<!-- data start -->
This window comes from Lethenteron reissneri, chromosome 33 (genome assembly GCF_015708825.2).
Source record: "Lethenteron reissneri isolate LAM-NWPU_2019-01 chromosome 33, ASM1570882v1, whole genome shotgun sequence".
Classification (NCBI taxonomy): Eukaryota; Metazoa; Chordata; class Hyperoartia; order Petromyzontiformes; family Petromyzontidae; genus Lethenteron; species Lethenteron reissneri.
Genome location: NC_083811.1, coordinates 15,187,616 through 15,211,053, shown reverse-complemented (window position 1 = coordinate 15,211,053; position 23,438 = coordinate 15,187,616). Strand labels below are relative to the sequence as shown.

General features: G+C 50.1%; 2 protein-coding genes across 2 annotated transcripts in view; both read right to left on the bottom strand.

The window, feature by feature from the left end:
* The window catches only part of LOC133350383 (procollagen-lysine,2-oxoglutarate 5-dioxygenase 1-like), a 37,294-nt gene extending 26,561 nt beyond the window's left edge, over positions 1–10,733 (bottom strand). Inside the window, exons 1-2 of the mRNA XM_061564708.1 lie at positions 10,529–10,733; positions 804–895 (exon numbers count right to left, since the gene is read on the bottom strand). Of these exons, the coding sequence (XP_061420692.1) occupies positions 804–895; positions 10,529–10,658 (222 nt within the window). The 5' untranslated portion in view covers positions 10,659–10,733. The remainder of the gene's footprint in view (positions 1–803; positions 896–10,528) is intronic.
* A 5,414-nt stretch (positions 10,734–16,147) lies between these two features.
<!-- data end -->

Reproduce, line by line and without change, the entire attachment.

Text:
This window comes from Lethenteron reissneri, chromosome 33 (genome assembly GCF_015708825.2).
Source record: "Lethenteron reissneri isolate LAM-NWPU_2019-01 chromosome 33, ASM1570882v1, whole genome shotgun sequence".
Classification (NCBI taxonomy): Eukaryota; Metazoa; Chordata; class Hyperoartia; order Petromyzontiformes; family Petromyzontidae; genus Lethenteron; species Lethenteron reissneri.
Genome location: NC_083811.1, coordinates 15,187,616 through 15,211,053, shown reverse-complemented (window position 1 = coordinate 15,211,053; position 23,438 = coordinate 15,187,616). Strand labels below are relative to the sequence as shown.

General features: G+C 50.1%; 2 protein-coding genes across 2 annotated transcripts in view; both read right to left on the bottom strand.

The window, feature by feature from the left end:
* The window catches only part of LOC133350383 (procollagen-lysine,2-oxoglutarate 5-dioxygenase 1-like), a 37,294-nt gene extending 26,561 nt beyond the window's left edge, over positions 1–10,733 (bottom strand). Inside the window, exons 1-2 of the mRNA XM_061564708.1 lie at positions 10,529–10,733; positions 804–895 (exon numbers count right to left, since the gene is read on the bottom strand). Of these exons, the coding sequence (XP_061420692.1) occupies positions 804–895; positions 10,529–10,658 (222 nt within the window). The 5' untranslated portion in view covers positions 10,659–10,733. The remainder of the gene's footprint in view (positions 1–803; positions 896–10,528) is intronic.
* A 5,414-nt stretch (positions 10,734–16,147) lies between these two features.